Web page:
92nd American Meteorological Society Annual Meeting (January 22-26, 2012)

Monday, 23 January 2012
Non-Migrating Tides in the Thermosphere: In-Situ Versus Tropospheric Sources
Hall E (New Orleans Convention Center )
McArthur Jones Jr., University of Colorado, Boulder, CO; and J. M. Forbes, M. E. Hagan, and A. Maute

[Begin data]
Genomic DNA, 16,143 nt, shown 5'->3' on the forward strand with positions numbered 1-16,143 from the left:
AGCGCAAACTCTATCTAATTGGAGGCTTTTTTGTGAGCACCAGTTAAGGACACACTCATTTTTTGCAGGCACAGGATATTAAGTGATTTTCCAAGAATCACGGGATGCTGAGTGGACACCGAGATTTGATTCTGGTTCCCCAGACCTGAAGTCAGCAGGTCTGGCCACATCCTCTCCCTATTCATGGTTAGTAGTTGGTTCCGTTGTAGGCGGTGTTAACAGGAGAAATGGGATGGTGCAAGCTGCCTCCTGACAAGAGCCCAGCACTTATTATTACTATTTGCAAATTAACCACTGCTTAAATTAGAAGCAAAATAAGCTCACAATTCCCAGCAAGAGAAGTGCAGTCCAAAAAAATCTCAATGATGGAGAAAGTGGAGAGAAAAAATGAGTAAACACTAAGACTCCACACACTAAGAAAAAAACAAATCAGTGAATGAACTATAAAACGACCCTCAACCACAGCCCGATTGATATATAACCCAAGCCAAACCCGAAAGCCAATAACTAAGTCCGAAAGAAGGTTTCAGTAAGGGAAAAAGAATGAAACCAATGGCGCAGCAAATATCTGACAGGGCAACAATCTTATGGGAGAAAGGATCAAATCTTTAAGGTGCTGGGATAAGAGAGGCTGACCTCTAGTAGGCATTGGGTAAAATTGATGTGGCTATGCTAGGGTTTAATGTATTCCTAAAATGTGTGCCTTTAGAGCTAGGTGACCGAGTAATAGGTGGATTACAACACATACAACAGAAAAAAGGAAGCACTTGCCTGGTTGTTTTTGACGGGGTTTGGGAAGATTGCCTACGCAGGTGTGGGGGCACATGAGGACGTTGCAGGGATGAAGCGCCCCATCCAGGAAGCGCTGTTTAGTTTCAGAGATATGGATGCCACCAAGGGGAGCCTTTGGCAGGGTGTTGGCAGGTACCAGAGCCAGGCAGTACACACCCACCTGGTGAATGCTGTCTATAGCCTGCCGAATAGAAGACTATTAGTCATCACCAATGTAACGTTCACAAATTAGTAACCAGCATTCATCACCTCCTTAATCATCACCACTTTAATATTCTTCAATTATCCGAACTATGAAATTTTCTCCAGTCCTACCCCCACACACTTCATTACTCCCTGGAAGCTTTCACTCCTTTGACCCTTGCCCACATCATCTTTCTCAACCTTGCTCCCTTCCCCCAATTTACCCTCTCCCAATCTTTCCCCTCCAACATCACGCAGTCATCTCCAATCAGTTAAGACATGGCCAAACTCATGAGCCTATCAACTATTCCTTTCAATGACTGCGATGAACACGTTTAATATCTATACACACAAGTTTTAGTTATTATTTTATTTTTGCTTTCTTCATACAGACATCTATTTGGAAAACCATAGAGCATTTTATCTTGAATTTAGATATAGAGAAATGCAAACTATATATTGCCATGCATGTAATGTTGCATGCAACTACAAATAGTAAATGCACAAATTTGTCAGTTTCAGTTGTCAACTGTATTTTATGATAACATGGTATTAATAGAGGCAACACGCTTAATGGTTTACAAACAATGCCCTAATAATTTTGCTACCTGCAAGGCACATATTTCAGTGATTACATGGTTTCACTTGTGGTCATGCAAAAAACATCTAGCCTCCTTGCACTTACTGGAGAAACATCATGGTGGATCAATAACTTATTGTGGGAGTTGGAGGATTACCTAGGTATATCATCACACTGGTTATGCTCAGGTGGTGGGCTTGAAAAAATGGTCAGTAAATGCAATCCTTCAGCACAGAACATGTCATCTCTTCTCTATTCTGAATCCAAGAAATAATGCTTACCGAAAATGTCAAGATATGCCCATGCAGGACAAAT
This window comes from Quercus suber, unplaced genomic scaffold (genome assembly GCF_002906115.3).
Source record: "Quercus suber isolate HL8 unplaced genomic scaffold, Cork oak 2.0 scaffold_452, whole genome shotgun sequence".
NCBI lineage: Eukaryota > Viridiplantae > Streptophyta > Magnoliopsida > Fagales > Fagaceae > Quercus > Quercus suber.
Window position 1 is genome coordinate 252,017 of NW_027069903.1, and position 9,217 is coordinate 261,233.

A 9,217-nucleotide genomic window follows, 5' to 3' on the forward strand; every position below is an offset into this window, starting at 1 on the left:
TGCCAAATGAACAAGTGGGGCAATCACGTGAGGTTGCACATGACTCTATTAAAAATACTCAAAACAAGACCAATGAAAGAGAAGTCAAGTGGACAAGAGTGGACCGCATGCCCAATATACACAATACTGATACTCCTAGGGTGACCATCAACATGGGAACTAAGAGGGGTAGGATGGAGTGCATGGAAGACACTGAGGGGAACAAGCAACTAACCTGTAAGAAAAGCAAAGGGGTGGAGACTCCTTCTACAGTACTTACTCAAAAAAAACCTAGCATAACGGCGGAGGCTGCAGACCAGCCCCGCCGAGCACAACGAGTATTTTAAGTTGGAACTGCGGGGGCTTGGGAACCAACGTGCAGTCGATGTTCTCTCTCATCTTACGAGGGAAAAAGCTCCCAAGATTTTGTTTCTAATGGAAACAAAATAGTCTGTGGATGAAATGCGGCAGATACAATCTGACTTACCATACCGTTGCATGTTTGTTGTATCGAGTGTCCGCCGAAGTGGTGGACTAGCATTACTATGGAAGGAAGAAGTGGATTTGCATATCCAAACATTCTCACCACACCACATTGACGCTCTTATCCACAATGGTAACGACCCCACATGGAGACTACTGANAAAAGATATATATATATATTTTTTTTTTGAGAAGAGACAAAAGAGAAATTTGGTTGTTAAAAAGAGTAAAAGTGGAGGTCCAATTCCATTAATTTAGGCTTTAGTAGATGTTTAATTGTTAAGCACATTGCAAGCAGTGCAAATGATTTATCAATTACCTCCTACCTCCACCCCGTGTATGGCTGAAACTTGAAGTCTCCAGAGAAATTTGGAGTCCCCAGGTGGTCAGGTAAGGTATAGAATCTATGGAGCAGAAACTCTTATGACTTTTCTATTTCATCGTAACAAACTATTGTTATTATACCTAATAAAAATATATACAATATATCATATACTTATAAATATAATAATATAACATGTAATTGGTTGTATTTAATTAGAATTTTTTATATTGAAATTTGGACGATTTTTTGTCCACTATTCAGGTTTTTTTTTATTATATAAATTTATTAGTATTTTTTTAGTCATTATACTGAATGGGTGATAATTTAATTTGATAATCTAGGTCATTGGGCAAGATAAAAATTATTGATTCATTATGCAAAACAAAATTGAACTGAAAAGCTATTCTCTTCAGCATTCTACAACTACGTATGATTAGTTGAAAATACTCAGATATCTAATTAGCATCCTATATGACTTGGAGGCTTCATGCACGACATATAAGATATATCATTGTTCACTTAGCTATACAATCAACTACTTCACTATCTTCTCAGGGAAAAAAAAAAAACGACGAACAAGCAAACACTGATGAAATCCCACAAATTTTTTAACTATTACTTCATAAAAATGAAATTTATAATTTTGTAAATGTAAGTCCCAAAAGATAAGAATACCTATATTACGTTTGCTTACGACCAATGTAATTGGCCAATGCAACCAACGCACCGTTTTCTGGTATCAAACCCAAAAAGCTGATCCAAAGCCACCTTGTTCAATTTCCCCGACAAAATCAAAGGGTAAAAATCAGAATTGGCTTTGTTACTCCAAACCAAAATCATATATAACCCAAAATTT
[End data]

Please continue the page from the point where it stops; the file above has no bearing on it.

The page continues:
The importance of non-migrating (i.e., longitude-variable) tides to the dynamics and electrodynamics of the ionosphere-thermosphere system is now widely recognized. In many cases these tides propagate into the thermosphere from sources in the troposphere, but recent data interpretations suggest the existence of non-migrating tides excited in-situ as well. One source of such in-situ generated tides is non-linear tide-tide interactions. Another source not previously studied, and the focus of this investigation, is the generation of non-migrating tides through ion-neutral interactions moderated by the longitude-dependent ionosphere. We report on numerical experiments performed with the National Center for Atmospheric Research (NCAR) Thermosphere-Ionosphere-Mesosphere-Electrodynamics General Circulation Model (TIME-GCM), during both solar minimum (F10.7 = 75 solar flux units) and solar maximum (F10.7 = 200 solar flux units) conditions, with realistic magnetic field configuration, and an aligned-dipole configuration. We computed difference fields between simulations with a realistic magnetic field and aligned-dipole configurations to quantify the magnitude of the non-migrating tides excited through ion-neutral interactions. It is important to recognize that, in terms of tidal perturbations residing in the upper regions of the thermosphere (200-500 km), this dependence on solar cycle is opposite to that experienced by tides propagating upwards from the troposphere; therefore, the in-situ generated components could dominate some parts of the tidal spectrum at high levels of solar activity. Our computational results are considered in light of observational studies, which suggest that in-situ generated tides must exist in order to reconcile data-model differences.

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